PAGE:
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Luck Defined at Saratoga

By Tony Bada Bing


Luck, both bad and good, presents itself in a myriad of ways in life and at the track. Nose defeats and big scores are easy enough to witness, trackside. Life’s up and downs rarely play out in such neat, little spectacles as horse races, unless, of course, they’re tragic or triumphant. What follows is a tragedy and triumph sprinkled with a healthy dose luck. And it all played out on opening weekend at Saratoga two years ago.

 

If you’ve never been, Saratoga is a bucolic town of less than 30,000 where history met myth and a horse track was built to accommodate both. There are tree-lined streets filled with arts and crafts homes, an outdoor amphitheater where symphonies, ballets and rock concerts are hosted and a horse track that attracts the best equine athletes and those that like to take a gamble, follow. Revolutionary war hero turned trader, Benedict Arnold, was stationed in the area and hucksters and healers sold foul smelling spring water as natural health aid.

 

My attraction to this place began early for me (please see video below), but it wasn’t until 1993 when I started making my annual trip to the August Place to Be. For 20 straight years I’ve made the drive, mostly with my Uncle Pete and then after he passed away, my wife, her cousin (Uncle Pete’s daughter) and our cousin’s husband. In Pete’s honor we started making the trip on opening weekend and it was on opening Saturday, 2010 that this story takes place.

 

In addition to Kara, my wife, Mary, her cousin, and Bob, Mary’s husband, were all on hand that opening weekend. We made it to the track late on that wet Friday and caught a few races before giving into the rain, leaving before the last race. Following early dinner plans, we hit the hay early as Mary and Kara prepared to run their third straight Silks and Satin Road Race.

 

Kara’s older brother and his family made the drive down from Rochester, NY to join us. Kara’s niece, a high school cross-country runner joined her and Mary for the annual 5K race through Saratoga, which benefits the Special Olympics. The day as usual was hot and humid; the race goers psyched and ready to roll. Kara’s older brother jumped into the race at the last minute to support his daughter and challenge his younger sister.

 

Now fast-forward 45 minutes or so later – a sister, a cousin and a daughter waiting anxiously for the last member of the family to cross the finish. Imagine that Kara’s older brother, a strapping man in good health, never crossing that line. Imagine his 17-year-old daughter walking back from the finishing line looking for her father and only finding his ripped shirt. Imagine all the panic and horror that comes with knowing something horrible is unfolding in front of your eyes.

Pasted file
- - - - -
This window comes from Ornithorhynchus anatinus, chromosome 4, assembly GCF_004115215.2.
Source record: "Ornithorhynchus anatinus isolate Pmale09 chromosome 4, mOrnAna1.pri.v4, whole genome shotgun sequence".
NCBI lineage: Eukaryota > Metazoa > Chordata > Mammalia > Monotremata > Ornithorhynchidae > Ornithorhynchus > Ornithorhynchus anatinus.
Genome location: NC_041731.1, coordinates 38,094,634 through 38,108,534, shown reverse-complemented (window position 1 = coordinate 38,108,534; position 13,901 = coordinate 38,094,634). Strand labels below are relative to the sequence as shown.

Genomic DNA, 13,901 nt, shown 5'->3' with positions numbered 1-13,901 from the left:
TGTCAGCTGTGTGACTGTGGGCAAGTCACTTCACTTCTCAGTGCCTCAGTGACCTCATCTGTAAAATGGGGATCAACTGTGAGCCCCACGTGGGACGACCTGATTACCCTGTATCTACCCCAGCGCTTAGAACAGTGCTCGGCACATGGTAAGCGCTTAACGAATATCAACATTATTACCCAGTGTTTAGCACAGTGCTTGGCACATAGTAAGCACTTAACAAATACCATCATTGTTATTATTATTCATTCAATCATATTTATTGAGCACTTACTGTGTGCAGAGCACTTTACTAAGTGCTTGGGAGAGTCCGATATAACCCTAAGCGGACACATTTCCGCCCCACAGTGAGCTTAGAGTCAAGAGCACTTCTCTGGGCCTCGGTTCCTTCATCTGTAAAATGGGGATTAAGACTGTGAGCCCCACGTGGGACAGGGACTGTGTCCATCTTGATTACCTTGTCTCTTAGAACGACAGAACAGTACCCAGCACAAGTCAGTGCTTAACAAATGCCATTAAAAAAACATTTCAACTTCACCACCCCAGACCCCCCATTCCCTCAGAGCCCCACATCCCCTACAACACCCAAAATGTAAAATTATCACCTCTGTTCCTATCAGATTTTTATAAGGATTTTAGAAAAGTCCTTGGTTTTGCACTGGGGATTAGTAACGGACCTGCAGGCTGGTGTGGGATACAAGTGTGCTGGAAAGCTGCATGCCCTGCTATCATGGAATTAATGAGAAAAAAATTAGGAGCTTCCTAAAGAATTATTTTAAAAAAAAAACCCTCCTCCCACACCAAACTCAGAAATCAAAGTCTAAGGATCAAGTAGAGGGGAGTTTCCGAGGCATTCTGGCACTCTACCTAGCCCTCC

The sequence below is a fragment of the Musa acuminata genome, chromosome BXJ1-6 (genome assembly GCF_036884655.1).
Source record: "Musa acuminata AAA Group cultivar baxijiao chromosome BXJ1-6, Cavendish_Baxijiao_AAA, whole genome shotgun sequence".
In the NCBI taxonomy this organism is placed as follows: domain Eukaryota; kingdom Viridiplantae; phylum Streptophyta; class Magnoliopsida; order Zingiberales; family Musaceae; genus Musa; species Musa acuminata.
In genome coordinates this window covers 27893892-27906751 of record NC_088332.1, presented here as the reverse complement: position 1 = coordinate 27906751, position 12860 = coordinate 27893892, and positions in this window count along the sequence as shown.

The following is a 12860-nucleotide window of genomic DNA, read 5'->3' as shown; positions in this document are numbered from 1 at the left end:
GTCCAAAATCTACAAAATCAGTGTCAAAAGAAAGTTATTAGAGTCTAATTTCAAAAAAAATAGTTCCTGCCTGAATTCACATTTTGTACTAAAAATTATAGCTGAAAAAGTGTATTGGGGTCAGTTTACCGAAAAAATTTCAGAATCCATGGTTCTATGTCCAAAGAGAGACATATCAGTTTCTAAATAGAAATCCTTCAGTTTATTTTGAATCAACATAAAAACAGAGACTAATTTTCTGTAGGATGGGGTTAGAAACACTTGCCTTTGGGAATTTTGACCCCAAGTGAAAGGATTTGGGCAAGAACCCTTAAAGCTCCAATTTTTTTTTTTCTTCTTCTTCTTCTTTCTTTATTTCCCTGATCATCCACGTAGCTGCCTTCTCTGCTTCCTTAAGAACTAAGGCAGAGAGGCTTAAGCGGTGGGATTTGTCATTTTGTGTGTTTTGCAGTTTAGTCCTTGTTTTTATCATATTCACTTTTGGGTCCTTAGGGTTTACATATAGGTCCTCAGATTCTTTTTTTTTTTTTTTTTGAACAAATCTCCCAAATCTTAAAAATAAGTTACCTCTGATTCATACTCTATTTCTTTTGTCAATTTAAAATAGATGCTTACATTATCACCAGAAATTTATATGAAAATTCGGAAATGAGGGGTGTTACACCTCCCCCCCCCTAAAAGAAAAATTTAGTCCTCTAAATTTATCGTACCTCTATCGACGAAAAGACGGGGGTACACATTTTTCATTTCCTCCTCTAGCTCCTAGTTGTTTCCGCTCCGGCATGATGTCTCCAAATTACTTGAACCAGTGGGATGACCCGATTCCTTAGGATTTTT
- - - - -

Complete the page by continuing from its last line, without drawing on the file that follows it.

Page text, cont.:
Now, I am not going to go into all the details of this true, horrific story – that’s private and my brother-in-law is a private man and ultimately this is his and his family’s story. Thus, I write without some names. The story ended happily, but it was an anxious-filled 72 hours that involved a new, inventive treatment, as well as good-old-fashion care, compassion and medicine all while an extended family tried to keep thoughts that it would not end so well out of its heads.

 

Now, imagine the luck involved in a man crashing into the ground just a few minutes from the finish line. In that moment he crashes, a woman sitting on her front porch sees the man collapse in front of her home. A wife and a mom that just happens to be a registered nurse, who is CPR trained and just happens to continue watching the road race despite the numbers of runners going by her home dwindling down to just a few stragglers. Imagine that she is first on the scene and immediately attends to the man, calls for help and more than likely saves the man’s life.

 

Now, I’d like to try to put this into perspective for you and me. There are about 25,000 people living in Saratoga. There is a little hospital in town and then a larger one just south of town in Albany that just happens to have an excellent cardiac care center. In a town this size with a couple of hospitals in the area, I’ll estimate that maybe 10,000 practicing nurses live in the greater Albany area and of those maybe 100 or so live in Saratoga. Maybe half were on duty or waiting to be on duty that day, some may have been sleeping following an overnight shift or some were just away.

 

Now let me ask, because I don’t know, what are the odds that just one of these nurses that isn’t on duty watched the race go by, waited for all to pass her house and stuck around to see my brother-in-law’s heart stop, his body collide with the ground and then run out to save him? At the very least, I answer that the odds are high that such an event, happens in just such a way to save a man’s life.

 

Finally, as Saratoga Race Track opens its doors again today and invites the public to find a winner, I ask you to consider your luck – blind and otherwise. Take stock of what you have, whom you love and who loves you back. It all can change in the blink of an eye and where you stand, sit, run or watch can make all the difference in deciding if you continue on to see tomorrow or not. I think of this each year Saratoga races again…

 

 

 

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Older Comments about Luck Defined at Saratoga...

Awesome video!! Saratoga...the graveyard of favorites and the pot of money for good handicappers!!
That's me with hair and yes Ogunquit is cool. I'll upmarket the Spa inmid-August
Great video Tony, is that you in the Ogunquit sweatshirt? I'll be there in August after my visit to Saratoga. That's two pretty great vacations! Hope we meet up at the Spa.
Wow, that's quite a story ... thanks for sharing, Tony. Hope to see you at the Spa soon!
Saratoga Time!!!!!

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